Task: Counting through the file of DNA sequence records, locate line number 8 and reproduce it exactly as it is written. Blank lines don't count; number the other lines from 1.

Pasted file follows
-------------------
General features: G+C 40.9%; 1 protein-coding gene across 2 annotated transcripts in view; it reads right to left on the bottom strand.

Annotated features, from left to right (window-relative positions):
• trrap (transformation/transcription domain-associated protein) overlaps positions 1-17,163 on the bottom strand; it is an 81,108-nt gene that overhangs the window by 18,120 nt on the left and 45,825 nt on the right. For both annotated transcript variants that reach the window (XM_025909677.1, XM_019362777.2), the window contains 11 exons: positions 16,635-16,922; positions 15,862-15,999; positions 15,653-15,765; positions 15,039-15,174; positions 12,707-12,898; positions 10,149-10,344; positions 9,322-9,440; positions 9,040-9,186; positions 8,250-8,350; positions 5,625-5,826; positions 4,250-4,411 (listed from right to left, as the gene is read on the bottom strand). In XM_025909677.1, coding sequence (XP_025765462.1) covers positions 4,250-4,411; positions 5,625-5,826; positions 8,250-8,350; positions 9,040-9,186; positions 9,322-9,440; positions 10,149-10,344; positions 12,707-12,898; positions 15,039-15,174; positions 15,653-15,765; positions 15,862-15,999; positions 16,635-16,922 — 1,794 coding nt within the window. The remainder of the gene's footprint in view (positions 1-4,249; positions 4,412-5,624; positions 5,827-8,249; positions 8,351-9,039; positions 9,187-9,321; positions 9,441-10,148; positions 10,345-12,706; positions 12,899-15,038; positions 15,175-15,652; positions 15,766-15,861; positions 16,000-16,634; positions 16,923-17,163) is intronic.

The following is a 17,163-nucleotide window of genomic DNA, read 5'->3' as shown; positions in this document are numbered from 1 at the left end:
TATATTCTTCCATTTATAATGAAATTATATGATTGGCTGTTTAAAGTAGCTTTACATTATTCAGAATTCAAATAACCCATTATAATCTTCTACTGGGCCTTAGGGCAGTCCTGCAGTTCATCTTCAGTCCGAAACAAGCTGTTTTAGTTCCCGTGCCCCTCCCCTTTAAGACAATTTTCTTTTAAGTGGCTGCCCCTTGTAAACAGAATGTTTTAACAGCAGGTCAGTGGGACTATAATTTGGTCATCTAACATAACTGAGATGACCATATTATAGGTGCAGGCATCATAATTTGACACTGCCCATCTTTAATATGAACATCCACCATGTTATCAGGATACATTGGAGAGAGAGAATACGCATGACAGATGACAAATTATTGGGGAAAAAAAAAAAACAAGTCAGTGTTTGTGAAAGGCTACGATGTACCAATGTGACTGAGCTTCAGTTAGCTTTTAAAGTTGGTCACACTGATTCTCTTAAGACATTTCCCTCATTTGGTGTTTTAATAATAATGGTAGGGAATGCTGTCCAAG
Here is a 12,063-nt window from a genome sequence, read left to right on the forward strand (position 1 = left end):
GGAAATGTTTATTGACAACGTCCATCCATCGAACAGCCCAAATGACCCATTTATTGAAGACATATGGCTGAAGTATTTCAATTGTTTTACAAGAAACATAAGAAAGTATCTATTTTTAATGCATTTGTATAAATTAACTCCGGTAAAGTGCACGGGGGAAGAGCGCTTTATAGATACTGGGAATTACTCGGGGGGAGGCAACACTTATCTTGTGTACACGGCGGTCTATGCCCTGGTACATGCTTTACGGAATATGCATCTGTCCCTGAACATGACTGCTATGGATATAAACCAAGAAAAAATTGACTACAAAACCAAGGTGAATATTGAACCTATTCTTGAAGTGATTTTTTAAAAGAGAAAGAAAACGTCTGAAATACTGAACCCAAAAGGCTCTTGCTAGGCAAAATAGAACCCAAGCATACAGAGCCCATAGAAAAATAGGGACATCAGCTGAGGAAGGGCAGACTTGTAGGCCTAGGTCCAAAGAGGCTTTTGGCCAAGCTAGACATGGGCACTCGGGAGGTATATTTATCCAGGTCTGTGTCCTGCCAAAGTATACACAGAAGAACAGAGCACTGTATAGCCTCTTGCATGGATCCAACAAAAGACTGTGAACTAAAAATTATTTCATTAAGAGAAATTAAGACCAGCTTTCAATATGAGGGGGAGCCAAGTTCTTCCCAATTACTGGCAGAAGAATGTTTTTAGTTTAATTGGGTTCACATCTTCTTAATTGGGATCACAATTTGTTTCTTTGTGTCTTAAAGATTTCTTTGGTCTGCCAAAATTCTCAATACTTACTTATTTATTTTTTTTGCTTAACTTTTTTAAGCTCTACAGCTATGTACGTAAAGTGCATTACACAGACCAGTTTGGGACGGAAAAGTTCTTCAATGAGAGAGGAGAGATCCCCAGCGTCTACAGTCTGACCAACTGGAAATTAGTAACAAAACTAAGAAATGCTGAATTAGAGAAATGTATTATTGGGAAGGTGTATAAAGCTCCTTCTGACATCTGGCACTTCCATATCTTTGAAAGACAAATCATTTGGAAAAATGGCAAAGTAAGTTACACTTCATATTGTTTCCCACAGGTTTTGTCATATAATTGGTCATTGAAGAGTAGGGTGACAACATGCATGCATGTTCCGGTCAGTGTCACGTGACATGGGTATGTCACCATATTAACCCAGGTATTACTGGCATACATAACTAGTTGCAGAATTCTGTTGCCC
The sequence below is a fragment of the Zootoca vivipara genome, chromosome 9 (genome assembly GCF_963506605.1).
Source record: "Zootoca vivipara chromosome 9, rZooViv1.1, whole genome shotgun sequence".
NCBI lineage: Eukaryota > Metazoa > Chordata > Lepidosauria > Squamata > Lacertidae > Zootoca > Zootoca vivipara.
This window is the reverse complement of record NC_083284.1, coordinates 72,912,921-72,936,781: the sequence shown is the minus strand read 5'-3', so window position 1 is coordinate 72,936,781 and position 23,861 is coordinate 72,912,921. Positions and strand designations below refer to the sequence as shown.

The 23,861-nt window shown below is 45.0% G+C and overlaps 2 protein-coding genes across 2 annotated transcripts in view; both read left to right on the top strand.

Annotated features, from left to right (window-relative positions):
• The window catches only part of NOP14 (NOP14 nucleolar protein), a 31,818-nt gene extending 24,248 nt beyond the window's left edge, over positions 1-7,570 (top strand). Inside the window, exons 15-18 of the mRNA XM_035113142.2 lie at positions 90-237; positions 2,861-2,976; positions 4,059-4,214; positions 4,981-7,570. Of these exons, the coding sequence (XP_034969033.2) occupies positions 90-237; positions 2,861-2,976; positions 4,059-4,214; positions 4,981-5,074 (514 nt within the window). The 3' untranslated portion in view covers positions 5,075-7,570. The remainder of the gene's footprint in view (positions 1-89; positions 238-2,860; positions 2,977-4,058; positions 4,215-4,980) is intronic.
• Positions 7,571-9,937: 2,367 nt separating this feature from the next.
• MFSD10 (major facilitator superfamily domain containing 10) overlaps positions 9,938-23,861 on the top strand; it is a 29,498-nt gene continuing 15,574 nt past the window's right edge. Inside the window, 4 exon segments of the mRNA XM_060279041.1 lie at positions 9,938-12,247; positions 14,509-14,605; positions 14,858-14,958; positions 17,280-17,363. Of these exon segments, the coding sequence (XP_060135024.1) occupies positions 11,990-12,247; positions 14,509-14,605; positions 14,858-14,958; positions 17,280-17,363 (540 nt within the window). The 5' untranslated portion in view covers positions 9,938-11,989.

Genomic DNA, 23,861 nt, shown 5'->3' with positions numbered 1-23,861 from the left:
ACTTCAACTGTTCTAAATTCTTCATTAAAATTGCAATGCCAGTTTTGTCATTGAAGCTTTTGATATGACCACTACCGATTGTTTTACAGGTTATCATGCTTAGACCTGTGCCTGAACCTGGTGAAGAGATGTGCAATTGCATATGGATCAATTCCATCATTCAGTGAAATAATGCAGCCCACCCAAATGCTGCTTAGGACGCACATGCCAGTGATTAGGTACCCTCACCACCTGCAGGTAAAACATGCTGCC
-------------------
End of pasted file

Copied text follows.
The sequence below is a fragment of the Zootoca vivipara genome, chromosome 9 (genome assembly GCF_963506605.1).